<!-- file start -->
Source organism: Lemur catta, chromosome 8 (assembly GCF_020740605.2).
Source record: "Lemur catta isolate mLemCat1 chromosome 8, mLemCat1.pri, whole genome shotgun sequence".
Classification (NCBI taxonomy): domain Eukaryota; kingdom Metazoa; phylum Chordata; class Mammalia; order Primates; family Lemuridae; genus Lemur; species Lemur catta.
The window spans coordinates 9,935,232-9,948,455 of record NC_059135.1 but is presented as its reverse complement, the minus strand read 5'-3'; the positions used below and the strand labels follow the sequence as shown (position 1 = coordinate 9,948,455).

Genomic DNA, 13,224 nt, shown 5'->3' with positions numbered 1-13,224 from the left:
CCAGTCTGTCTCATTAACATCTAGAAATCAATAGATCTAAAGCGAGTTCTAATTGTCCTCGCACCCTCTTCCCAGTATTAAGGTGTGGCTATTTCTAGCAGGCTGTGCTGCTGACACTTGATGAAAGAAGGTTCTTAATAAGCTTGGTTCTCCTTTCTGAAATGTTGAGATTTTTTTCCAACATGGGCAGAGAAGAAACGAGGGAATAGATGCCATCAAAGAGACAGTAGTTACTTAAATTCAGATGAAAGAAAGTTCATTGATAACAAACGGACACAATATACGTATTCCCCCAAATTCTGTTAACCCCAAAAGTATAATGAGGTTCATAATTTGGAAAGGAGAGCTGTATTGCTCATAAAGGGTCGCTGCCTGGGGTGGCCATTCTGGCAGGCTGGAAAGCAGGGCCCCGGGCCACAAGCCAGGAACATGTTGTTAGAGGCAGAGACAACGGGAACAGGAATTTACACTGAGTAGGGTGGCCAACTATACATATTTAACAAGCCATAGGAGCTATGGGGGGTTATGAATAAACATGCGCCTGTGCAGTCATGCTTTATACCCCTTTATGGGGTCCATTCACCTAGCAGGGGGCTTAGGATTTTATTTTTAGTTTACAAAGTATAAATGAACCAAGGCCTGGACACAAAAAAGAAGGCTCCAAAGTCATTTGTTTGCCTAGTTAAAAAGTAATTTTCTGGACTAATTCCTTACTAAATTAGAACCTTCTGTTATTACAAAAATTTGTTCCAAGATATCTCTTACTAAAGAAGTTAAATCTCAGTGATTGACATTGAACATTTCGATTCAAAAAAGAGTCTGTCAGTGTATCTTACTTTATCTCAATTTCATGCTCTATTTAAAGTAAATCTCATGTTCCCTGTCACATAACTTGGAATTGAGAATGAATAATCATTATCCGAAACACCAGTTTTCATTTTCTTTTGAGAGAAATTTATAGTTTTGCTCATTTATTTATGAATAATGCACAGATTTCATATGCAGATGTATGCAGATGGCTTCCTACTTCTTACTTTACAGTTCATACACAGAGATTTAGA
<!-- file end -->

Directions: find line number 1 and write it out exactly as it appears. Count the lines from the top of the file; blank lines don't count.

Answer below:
Source organism: Lemur catta, chromosome 8 (assembly GCF_020740605.2).